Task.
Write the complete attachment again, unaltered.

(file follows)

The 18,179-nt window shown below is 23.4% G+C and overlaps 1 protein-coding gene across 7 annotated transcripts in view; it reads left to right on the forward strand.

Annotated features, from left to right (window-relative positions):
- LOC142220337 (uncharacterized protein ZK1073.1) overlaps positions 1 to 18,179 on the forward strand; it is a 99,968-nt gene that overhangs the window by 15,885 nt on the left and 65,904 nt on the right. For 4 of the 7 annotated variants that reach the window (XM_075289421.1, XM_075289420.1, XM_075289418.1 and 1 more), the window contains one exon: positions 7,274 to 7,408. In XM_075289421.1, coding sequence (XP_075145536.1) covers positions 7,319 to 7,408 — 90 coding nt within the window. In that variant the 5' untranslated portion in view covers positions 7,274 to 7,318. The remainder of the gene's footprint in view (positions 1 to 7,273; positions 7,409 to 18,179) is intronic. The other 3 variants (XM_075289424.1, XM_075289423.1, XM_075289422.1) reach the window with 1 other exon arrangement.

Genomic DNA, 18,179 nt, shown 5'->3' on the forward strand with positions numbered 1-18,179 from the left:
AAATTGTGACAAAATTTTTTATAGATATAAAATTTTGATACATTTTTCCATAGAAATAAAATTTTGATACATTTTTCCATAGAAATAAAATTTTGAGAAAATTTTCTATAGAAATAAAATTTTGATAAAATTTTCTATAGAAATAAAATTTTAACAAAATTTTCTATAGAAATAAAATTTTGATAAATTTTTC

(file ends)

The 18,179-nt window shown below is 23.4% G+C and overlaps 1 protein-coding gene across 7 annotated transcripts in view; it reads left to right on the forward strand.

Annotated features, from left to right (window-relative positions):
- LOC142220337 (uncharacterized protein ZK1073.1) overlaps positions 1 to 18,179 on the forward strand; it is a 99,968-nt gene that overhangs the window by 15,885 nt on the left and 65,904 nt on the right. For 4 of the 7 annotated variants that reach the window (XM_075289421.1, XM_075289420.1, XM_075289418.1 and 1 more), the window contains one exon: positions 7,274 to 7,408. In XM_075289421.1, coding sequence (XP_075145536.1) covers positions 7,319 to 7,408 — 90 coding nt within the window. In that variant the 5' untranslated portion in view covers positions 7,274 to 7,318. The remainder of the gene's footprint in view (positions 1 to 7,273; positions 7,409 to 18,179) is intronic. The other 3 variants (XM_075289424.1, XM_075289423.1, XM_075289422.1) reach the window with 1 other exon arrangement.

Genomic DNA, 18,179 nt, shown 5'->3' on the forward strand with positions numbered 1-18,179 from the left:
AAATTGTGACAAAATTTTTTATAGATATAAAATTTTGATACATTTTTCCATAGAAATAAAATTTTGATACATTTTTCCATAGAAATAAAATTTTGAGAAAATTTTCTATAGAAATAAAATTTTGATAAAATTTTCTATAGAAATAAAATTTTAACAAAATTTTCTATAGAAATAAAATTTTGATAAATTTTTC